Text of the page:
To return to the text in question, although there is much to suggest that we are dealing with a traditional tale from this first page, there are features that simply do not sit well with this analysis. Most children would find the juxtaposition of traditional tale language and patterns within a (relatively) normal family setting rather disconcerting. Most traditional tales are set in an unidentifiable time and place – perhaps not in a modern day setting with characters engaged in contemporary pursuits (the brother playing video games, for example). The images also play a significant part in conveying this sense of uncertainty. They are not the usual images of one-dimensional characters depicted in primary colours associated with traditional tales; instead, they appear almost half-formed, spiky at the edges and shadowy. Of course, it is the juxtaposition of these overt clues alongside the jarring elements that makes this such a challenging read. From the very first page, the young reader is made to feel that they are not quite sure what they are dealing with.

    Another cognitive domain that would surely help the developing reader at this stage would be to call upon their ability to make connections, in this case, with other texts by the same author. Which is why I believe that this text benefits from being studied alongside other texts by Gaiman, rather than in isolation. An author study would allow the developing reader to appreciate that this is what Gaiman does so well: he sets the reader up and develops a sense of familiarity and comfort, before slowly, and deliberately, sowing the seed of uncertainty. All in all, it makes for a thrilling read.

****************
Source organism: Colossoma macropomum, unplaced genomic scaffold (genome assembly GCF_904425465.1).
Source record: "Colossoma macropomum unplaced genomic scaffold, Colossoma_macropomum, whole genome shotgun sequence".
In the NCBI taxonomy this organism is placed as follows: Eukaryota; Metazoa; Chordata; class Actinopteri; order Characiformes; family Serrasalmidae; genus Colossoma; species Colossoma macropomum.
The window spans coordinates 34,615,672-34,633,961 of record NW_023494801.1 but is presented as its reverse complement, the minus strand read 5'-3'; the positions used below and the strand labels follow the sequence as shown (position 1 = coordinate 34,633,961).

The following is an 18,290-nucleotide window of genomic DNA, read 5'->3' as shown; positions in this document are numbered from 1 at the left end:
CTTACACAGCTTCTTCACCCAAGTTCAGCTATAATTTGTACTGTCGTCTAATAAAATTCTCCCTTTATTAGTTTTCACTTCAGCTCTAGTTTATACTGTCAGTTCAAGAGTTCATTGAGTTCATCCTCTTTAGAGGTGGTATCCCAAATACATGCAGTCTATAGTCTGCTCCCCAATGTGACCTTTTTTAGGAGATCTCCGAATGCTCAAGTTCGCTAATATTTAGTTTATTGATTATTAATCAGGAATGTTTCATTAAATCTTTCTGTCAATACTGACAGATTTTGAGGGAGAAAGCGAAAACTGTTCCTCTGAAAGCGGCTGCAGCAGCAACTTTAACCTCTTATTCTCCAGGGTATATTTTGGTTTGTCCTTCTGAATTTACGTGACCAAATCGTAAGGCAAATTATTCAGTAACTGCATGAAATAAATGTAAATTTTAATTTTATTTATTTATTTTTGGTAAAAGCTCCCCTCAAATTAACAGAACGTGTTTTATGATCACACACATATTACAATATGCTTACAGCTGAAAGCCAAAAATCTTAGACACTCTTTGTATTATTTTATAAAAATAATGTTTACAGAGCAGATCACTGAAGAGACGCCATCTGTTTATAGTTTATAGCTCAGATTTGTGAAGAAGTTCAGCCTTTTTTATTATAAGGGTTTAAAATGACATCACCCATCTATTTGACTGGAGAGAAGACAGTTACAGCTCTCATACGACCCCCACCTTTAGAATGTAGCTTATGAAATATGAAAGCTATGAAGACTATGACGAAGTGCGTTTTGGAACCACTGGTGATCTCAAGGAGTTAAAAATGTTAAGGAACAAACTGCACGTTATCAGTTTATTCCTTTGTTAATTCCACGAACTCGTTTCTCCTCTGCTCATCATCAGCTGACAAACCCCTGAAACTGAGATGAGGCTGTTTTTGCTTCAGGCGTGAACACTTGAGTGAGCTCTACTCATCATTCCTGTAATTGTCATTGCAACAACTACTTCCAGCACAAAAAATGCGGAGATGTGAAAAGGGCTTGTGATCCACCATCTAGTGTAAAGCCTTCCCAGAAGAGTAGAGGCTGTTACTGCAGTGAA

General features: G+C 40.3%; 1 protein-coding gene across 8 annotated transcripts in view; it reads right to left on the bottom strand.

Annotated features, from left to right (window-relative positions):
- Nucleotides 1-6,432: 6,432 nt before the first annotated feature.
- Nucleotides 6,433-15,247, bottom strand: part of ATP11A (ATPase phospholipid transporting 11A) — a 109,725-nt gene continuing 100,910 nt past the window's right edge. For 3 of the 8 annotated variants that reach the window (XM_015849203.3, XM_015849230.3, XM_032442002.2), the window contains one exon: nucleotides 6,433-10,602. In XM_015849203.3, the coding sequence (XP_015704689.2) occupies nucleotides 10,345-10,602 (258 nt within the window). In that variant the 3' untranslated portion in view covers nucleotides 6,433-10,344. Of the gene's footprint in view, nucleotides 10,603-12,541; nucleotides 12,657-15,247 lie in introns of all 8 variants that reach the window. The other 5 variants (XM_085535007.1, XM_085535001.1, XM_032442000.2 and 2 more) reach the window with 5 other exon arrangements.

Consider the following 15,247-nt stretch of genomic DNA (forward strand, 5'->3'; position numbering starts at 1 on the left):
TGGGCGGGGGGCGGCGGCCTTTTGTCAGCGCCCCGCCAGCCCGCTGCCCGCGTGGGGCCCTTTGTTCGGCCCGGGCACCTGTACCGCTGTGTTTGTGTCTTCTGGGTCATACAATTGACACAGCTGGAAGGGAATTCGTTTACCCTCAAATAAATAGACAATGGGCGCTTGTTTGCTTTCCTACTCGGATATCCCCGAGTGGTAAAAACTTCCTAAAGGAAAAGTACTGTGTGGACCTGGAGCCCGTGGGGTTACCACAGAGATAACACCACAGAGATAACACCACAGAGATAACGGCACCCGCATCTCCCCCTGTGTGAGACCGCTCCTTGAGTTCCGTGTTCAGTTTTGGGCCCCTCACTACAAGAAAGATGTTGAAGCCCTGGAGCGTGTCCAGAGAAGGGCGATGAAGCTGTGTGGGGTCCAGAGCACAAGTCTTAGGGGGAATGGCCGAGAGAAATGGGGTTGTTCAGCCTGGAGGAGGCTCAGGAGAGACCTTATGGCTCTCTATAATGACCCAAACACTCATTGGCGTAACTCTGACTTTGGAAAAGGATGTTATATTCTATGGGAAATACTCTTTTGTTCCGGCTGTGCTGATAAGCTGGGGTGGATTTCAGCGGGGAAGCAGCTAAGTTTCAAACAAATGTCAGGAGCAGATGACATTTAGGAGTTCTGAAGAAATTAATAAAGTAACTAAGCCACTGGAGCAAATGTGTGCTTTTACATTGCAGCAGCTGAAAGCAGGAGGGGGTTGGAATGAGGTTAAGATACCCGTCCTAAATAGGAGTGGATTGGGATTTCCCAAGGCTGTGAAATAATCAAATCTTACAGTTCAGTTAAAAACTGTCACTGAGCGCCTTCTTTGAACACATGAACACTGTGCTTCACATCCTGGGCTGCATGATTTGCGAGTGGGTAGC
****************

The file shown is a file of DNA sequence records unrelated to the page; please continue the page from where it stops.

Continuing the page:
In conclusion, I would argue that children in KS2 benefit from being exposed to texts that are surprising, less predictable and less conformist. The Wolves in the Wolves –as well as many other by Neil Gaiman – fits this bill well. Many offer great opportunities to buffer and strengthen children’s skills of using analysis to comprehend texts. If your children are ready for a sort of: ‘ah, so you thought you knew how to unpick a text, well not this one!’ then reaching for a Neil Gaiman will reap many rewards.


    Other texts that work well to ‘disconcert’ the developing reader:

    • The Imaginary & The Song from Somewhere Else, both by A.F. Harrold
    • The Daydreamer by Ian McEwan
    • The Unforgotten Coat by Frank Cottrell-Boyce
    • Anything by Shaun Tan (goes without saying!)

    If you would like to engage in more thinking about selecting challenging texts for children in upper KS2, please join us for the summer round of the KS2 Reading Fluency Project – the summer round is aimed at improving progress for Year 5 pupils. See booking link below:

    KS2 reading fluency project

    This round launches on 22nd March so book early to avoid disappointment.